In the Sheetz vs. Wawa debate … what about Rutter’s?

On Sunday, the New York Times wrote about everyone’s favorite dilemma— one that has

Hey, New York Times: What about Rutter’s? The chain wins me over everytime with this swanky red button in every bathroom.

puzzled lovers of roadside fare since the beginning of time.

Sheetz or Wawa?

Shmuffin or Sizzli?

“Made-To-Order” or “Built-To-Order?”

It’s an interesting debate. Both establishments have tribal followings that rival those of Pennsylvania’s favorite sports teams, the story pointed out.

We are creatures of habit

We love our greasy food.

We love our self-serve coffee.

We love to form strong opinions about things that don’t really matter.  

I got Scott Hartman, CEO of Rutter’s Farm Stores, to weigh in:

“Many people start their day in a convenience store,” he said. “It’s the people connection, the consistency of the offer, the quality of the offer. Those are all things that make people loyal to a store and a brand.”

I may have shed a tear when I noticed that the York County-based chain and its yellow and red awnings didn’t get any ink in the New York Times piece.   

I mean, really? How can you not spread the love for a joint with this “call for help” button in the bathroom?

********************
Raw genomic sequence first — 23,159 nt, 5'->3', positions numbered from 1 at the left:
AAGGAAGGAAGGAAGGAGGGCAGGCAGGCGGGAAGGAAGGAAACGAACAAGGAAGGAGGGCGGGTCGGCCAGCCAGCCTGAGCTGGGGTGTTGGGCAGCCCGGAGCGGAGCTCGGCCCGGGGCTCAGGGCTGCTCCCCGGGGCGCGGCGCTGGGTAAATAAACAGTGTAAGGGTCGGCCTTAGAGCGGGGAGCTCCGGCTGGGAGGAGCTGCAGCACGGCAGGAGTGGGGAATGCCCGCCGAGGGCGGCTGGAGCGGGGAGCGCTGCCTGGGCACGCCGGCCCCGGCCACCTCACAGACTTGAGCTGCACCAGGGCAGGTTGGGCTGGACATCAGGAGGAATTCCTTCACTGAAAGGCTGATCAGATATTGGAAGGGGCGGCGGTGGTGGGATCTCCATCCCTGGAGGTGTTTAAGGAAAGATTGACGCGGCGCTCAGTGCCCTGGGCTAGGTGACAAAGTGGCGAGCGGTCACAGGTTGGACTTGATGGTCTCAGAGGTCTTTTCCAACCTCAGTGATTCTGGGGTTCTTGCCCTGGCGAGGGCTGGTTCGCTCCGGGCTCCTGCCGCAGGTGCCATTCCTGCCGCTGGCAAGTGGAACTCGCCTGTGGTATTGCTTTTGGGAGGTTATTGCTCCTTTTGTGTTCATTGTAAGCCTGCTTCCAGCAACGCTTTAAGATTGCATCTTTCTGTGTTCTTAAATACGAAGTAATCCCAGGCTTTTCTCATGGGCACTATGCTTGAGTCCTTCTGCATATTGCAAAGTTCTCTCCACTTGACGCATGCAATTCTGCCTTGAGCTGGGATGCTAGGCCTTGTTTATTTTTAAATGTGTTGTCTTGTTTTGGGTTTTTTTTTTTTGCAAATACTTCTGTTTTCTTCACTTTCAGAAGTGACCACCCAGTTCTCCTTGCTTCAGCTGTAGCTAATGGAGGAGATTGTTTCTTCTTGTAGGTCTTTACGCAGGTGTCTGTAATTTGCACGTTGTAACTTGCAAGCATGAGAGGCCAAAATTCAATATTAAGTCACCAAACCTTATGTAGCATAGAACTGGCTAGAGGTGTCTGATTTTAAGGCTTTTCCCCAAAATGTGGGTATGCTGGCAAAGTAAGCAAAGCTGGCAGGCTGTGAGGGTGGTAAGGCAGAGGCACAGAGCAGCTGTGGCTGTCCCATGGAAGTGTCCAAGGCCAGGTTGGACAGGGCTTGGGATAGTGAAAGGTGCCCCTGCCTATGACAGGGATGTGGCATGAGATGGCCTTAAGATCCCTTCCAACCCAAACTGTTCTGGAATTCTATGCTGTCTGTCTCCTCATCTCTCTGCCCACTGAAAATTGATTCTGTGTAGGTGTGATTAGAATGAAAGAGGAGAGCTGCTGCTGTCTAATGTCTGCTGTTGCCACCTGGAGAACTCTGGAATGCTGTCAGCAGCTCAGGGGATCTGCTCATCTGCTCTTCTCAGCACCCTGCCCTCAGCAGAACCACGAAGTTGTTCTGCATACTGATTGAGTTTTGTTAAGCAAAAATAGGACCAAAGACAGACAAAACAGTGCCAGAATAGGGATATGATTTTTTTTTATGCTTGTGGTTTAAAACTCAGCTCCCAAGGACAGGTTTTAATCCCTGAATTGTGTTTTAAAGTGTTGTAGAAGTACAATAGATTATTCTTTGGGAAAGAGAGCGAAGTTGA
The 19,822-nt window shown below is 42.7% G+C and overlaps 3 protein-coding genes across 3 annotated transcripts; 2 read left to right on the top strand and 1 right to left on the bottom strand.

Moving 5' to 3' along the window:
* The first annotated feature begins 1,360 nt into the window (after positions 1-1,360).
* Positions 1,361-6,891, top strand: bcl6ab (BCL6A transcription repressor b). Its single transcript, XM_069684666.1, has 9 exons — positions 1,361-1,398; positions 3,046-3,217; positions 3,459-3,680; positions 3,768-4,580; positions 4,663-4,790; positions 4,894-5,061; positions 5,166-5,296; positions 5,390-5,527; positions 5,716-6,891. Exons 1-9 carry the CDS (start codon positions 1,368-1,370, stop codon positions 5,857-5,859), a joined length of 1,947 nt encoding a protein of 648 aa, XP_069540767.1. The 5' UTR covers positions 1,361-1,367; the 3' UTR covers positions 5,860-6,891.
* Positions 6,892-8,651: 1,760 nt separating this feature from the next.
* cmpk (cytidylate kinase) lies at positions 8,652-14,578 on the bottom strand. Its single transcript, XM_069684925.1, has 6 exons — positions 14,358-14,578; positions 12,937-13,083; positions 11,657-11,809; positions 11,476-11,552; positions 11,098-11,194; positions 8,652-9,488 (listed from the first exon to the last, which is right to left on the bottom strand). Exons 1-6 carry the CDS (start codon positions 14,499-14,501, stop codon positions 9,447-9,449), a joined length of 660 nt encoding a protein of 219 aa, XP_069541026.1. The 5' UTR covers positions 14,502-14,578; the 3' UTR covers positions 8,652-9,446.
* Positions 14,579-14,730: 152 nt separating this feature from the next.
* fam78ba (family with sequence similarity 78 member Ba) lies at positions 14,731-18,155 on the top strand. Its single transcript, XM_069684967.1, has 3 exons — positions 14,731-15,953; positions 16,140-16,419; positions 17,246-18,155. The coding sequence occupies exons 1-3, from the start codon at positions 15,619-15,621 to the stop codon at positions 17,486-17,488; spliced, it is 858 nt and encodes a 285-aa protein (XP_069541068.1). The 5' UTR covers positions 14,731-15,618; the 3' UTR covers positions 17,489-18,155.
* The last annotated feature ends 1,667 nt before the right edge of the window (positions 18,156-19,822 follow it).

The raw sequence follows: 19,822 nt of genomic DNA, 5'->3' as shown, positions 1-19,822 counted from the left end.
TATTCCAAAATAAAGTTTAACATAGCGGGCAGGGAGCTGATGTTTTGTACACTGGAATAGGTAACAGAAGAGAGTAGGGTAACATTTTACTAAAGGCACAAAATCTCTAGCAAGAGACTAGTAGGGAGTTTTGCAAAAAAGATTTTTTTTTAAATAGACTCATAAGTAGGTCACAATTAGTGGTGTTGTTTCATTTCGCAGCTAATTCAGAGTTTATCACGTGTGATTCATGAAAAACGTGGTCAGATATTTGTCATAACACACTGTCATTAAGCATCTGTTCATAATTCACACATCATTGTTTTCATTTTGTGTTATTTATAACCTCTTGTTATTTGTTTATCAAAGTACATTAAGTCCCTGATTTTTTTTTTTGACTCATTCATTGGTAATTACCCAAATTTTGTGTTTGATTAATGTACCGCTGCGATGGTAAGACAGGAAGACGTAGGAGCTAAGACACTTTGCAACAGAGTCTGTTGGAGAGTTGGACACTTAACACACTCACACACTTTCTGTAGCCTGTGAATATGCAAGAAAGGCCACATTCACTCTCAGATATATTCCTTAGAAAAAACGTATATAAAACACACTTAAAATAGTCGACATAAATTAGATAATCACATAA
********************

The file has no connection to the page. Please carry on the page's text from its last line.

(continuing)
Their slogan says it all: “Why go anywhere else?”

Alas, Rutter’s — with just 57 stores in a regional market — is much smaller than its competitors on a statewide level.

But, as they say, size doesn’t matter.

Rutter’s Farm Stores took home a national food service award last year, competing with some of the nation’s heaviest convenience store hitters. 

In the inaugural Convenience Store News Foodservice Innovators Awards, Rutter’s was named Food Service Retailer of the Year by the National Association of Convenience Stores.

Pennsylvania, in general, is a progressive state for convenience store food, Hartman said. Consumers elsewhere aren’t as keen on the idea of filling their tanks and stomachs simultaneously.

“Since we can’t sell beer and wine, we had to develop another category of strength,” he added. “Food was the area that everybody focused on.” 

Across the United States, he said, beer accounts for 20 percent of sales at convenience stores.  

Many Pennsylvania convenience stores have history in the dairy business. Food was already part of the equation, he added.

So, where does Hartman stand on the Sheetz vs. Wawa  debate? 

It would probably be treason for him to comment.

He, too, is a creature of habit. 

“Other than going into their stores to see what they’re doing,” he said. “I don’t really patronize either one of them very often.”

 

About Lauren Boyer

I'm a Business Reporter for the York Daily Record/Sunday News. I cover banking, investing and all sorts of manufacturing, from companies like Harley-Davidson to mom-and-pop operations. I don't go anywhere without my iPad or a large cup of coffee. Contact me with story ideas at 717-771-2062 or lboyer@ydr.com.
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